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Saving Taxes on Family Investments by Income Splitting Loans

Postby RICKLEE » Thu Jul 14, 2011 5:57 am

Last year my wife had savings account interest income of $500 which was taxed at her marginal tax rate of 30%. This year I proposed she loan me $20000 to invest. I would pay her interest of 1%. That is the rate prescribed by Canada's tax agency to avoid attribution rules. The investment would earn income and capital gains in my name and at my lower marginal tax rate which was ZERO last year.

This has several advantages:
1. Lower Taxes - If I earn the same income as my wife did, the family would save tax of $150, all else remaining equal.
2. Better Returns - Through careful selection of stocks I can earn better than my wife's savings account rates
3. Tax Efficiency - If I earn capital gains I have unused capital losses to offset them. My wife does not.
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Investment Tracking

Postby RICKLEE » Sat Jul 16, 2011 4:43 am

My money are like my employees. Each dollar is hired to produce a profitable return to me. It is wise to remember that you don't get what you expect, you get what you inspect. So it becomes important to monitor each investment individually and how they contribute to the performance as a team.

Some of the individual aspects are:

Return on Equity
Sales growth
Profit growth
Cash flow growth
Low debt
Reliability of profit
Dividend yield
Dividend payout ratio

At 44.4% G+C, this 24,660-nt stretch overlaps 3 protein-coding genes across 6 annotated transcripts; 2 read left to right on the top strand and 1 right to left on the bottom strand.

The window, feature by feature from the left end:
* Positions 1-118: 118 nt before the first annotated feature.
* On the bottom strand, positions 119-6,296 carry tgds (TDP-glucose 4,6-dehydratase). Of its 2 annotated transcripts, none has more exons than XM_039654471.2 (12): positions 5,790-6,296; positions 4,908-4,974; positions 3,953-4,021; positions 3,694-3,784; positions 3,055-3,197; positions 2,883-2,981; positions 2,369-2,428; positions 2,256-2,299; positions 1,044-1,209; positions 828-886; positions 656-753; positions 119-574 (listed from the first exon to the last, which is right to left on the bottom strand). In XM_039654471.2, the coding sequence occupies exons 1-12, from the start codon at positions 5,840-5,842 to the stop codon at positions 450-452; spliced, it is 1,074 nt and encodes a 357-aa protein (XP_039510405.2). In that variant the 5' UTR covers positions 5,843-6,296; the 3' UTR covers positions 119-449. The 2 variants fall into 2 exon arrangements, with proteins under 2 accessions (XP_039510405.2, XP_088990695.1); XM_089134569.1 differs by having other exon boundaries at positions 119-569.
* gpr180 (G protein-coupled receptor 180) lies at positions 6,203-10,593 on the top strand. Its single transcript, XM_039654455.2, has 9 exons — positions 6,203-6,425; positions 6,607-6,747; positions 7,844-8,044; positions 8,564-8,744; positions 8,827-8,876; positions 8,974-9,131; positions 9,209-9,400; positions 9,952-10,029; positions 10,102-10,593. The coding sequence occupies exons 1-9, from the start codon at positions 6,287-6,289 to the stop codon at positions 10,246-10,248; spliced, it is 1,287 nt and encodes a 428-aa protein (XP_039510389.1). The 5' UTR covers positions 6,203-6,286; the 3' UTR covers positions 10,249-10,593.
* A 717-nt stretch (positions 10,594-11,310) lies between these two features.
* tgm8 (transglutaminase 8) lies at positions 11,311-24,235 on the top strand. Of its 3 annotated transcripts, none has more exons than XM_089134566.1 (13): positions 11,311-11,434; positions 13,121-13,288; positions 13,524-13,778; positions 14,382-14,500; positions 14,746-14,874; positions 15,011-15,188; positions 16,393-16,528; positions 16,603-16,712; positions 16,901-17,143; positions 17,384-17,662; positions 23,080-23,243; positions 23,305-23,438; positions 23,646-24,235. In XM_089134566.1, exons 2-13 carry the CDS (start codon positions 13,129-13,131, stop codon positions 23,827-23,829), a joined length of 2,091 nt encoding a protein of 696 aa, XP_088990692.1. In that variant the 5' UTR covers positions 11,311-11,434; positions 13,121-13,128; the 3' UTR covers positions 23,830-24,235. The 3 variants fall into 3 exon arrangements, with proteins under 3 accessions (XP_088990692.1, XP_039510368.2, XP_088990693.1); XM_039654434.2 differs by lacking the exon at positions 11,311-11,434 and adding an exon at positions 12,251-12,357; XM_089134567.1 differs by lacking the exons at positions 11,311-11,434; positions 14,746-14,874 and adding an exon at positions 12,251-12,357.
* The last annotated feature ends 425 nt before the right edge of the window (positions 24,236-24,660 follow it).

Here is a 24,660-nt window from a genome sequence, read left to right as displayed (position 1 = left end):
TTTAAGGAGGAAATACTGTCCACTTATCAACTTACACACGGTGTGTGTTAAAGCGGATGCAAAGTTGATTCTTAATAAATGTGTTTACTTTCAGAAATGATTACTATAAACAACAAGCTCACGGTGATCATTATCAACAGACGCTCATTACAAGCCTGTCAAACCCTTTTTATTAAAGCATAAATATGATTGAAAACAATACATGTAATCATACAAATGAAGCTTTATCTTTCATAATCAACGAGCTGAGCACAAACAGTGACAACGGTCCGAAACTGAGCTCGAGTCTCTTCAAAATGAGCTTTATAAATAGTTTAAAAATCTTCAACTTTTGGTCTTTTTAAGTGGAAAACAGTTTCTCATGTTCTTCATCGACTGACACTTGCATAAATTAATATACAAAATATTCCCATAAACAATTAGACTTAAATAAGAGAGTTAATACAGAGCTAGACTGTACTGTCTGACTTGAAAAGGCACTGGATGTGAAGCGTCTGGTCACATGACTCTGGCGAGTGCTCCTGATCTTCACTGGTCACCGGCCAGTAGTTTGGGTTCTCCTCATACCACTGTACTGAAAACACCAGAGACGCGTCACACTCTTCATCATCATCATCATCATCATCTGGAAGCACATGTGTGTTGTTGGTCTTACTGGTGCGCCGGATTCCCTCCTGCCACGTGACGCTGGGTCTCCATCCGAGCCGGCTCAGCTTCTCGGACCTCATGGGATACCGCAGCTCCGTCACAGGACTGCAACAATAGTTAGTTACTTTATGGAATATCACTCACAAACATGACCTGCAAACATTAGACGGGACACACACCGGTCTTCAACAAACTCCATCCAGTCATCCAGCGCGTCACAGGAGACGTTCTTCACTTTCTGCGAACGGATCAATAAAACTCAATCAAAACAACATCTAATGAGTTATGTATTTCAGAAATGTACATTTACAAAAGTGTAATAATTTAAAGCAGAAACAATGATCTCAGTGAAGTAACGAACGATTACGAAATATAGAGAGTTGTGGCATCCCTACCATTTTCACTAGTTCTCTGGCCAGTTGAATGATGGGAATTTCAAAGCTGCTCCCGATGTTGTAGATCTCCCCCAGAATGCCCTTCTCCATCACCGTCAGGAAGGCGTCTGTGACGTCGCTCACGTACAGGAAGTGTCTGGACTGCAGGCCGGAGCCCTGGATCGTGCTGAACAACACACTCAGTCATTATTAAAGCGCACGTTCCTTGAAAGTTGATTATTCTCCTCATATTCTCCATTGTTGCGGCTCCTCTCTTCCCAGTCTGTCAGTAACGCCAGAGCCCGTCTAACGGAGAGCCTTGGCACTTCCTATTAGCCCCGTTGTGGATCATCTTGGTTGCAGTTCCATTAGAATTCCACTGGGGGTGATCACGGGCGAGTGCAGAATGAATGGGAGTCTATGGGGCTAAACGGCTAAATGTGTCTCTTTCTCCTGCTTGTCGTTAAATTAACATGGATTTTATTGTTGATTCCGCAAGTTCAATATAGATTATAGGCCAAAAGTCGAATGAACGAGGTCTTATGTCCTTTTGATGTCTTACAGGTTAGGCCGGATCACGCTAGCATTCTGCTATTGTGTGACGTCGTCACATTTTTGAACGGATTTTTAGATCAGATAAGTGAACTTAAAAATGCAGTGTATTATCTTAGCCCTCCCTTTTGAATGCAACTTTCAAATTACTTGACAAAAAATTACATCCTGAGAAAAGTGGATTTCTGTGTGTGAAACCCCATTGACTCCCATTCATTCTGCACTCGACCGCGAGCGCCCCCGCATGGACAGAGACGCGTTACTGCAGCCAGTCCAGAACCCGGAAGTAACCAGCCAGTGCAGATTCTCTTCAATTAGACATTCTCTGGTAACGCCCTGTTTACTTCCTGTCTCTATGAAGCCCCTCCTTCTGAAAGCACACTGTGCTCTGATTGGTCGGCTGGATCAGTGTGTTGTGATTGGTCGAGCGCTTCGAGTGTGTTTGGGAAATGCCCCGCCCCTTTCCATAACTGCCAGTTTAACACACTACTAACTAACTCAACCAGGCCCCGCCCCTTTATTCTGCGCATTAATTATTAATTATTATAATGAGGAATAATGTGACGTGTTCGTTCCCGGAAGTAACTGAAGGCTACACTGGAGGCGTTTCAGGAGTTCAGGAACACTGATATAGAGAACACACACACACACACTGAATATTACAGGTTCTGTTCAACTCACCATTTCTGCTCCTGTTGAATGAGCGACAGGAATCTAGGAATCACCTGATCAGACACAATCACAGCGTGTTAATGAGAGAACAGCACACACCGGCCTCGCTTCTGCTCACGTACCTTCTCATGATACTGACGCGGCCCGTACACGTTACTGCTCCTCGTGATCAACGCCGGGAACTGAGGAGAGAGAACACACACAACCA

Some of the group aspects are:
How the investments are assembled for Tax purposes
How concentrated or diversified is the group
How do the companies perform relative to each other
How do the companies perform relative to the Market

As I grow the family portfolio I am reminding myself of the fundamentals that my past success depended upon.
RICKLEE

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Wisdom Learned While Driving

Postby RICKLEE » Thu Jul 21, 2011 3:08 am

I love to go on long drives with a bunch of books on CD. I am more of an Auditory person than a Visual or Kinesthetic. I like to learn from listening.

I collected a lot of wisdom CDs. These are self-improvement books, often recorded by the author.

Here are a few things that I re-learned:

1. Embrace waiting. Do not fill waiting time with little productivity actions. Fully feel the waiting moment. Take time to breathe deeply, and feel at peace with the moment.

2. Write down ten most important events in my life. Ask myself whether these events came by grace, or by careful and long-range planning and execution on my part.

3. Write down my top 5 passions. Prioritize them. Be/have/do them.
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Data Roaming: The Shocking Secret That Can Punish You